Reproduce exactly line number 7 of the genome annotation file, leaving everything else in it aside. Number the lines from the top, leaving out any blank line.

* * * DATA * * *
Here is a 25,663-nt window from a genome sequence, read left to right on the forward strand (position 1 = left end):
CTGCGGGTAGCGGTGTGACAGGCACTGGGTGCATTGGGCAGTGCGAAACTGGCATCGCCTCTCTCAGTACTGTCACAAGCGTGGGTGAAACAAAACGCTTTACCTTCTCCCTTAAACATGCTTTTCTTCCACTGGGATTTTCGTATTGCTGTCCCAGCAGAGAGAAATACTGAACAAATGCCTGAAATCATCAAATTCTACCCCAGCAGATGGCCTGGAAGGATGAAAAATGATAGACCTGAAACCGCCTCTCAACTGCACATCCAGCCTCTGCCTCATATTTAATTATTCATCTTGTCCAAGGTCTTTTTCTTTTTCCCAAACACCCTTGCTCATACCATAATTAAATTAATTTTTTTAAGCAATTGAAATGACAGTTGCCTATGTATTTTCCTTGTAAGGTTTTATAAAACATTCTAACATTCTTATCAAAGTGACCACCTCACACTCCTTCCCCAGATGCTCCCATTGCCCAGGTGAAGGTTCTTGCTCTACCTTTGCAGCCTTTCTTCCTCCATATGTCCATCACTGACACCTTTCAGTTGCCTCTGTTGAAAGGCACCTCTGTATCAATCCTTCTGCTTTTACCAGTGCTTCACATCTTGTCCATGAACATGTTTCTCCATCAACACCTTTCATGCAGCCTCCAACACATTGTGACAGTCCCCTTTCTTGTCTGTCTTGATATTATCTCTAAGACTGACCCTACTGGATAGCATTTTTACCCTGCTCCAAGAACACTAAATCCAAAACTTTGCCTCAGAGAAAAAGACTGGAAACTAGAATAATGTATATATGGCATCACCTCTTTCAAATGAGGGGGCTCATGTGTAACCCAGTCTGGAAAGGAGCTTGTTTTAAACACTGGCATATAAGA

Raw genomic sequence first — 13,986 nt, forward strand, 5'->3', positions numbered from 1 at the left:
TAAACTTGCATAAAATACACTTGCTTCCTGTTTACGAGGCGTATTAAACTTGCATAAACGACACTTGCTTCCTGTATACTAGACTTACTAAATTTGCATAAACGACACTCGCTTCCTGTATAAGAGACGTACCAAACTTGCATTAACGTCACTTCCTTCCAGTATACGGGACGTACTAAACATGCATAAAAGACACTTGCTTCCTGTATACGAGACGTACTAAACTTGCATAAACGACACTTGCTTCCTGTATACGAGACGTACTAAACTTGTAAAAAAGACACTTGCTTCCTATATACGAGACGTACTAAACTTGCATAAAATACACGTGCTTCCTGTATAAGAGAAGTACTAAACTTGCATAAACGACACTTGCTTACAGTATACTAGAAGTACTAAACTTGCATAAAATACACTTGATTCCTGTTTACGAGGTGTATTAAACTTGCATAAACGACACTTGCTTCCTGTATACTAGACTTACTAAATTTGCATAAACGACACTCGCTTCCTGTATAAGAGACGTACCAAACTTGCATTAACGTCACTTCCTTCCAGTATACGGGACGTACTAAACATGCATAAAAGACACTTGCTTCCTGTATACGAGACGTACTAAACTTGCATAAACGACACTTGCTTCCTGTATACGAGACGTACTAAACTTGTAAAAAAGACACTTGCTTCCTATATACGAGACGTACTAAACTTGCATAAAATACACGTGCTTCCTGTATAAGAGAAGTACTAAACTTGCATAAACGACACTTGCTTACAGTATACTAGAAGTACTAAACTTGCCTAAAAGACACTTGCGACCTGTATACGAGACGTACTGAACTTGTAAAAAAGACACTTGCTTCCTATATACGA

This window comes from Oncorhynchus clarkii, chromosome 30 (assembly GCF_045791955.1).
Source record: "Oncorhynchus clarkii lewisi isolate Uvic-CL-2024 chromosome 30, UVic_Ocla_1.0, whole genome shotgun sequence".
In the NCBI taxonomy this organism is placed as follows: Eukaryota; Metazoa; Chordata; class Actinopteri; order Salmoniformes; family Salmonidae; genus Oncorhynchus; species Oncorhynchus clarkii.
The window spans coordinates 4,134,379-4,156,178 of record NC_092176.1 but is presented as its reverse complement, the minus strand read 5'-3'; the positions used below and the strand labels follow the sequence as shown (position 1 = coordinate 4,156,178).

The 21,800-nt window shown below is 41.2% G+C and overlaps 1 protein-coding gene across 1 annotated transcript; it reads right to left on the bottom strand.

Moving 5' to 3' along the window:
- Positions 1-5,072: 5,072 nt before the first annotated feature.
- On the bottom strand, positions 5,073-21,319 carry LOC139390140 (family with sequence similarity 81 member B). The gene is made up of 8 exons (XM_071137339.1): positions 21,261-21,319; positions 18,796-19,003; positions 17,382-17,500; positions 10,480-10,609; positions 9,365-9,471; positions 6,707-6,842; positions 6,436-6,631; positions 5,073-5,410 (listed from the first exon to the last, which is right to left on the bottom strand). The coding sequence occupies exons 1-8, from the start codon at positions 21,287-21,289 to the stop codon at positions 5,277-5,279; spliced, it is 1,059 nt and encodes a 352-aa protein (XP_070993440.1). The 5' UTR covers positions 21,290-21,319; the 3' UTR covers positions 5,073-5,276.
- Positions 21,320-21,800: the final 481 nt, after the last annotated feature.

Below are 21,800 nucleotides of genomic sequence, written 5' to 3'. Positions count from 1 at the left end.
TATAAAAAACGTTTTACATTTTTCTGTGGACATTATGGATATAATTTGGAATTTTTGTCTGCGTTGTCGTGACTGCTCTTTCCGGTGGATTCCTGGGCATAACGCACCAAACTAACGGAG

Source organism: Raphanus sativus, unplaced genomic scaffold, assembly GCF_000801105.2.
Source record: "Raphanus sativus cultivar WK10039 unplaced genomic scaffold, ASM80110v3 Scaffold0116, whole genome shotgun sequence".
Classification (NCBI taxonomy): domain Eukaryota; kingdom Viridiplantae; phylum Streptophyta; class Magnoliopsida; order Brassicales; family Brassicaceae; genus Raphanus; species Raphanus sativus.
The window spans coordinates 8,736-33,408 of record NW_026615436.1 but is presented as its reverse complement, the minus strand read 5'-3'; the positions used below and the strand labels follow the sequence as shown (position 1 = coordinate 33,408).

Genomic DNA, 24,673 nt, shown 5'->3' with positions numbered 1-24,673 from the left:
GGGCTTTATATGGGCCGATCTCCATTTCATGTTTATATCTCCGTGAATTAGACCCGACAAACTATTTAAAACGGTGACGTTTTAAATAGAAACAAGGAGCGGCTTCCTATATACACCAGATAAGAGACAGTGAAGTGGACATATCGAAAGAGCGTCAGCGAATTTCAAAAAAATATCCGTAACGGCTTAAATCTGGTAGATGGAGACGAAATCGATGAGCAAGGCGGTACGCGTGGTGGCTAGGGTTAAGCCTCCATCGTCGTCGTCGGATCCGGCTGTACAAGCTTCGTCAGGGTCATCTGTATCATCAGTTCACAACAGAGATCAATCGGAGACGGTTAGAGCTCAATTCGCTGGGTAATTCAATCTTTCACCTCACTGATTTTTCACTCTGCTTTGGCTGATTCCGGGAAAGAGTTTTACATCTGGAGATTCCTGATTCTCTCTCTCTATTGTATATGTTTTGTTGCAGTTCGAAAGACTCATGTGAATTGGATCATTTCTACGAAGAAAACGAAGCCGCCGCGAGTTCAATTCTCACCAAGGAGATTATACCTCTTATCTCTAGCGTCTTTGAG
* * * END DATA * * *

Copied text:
In the NCBI taxonomy this organism is placed as follows: Eukaryota; Metazoa; Chordata; class Actinopteri; order Salmoniformes; family Salmonidae; genus Oncorhynchus; species Oncorhynchus clarkii.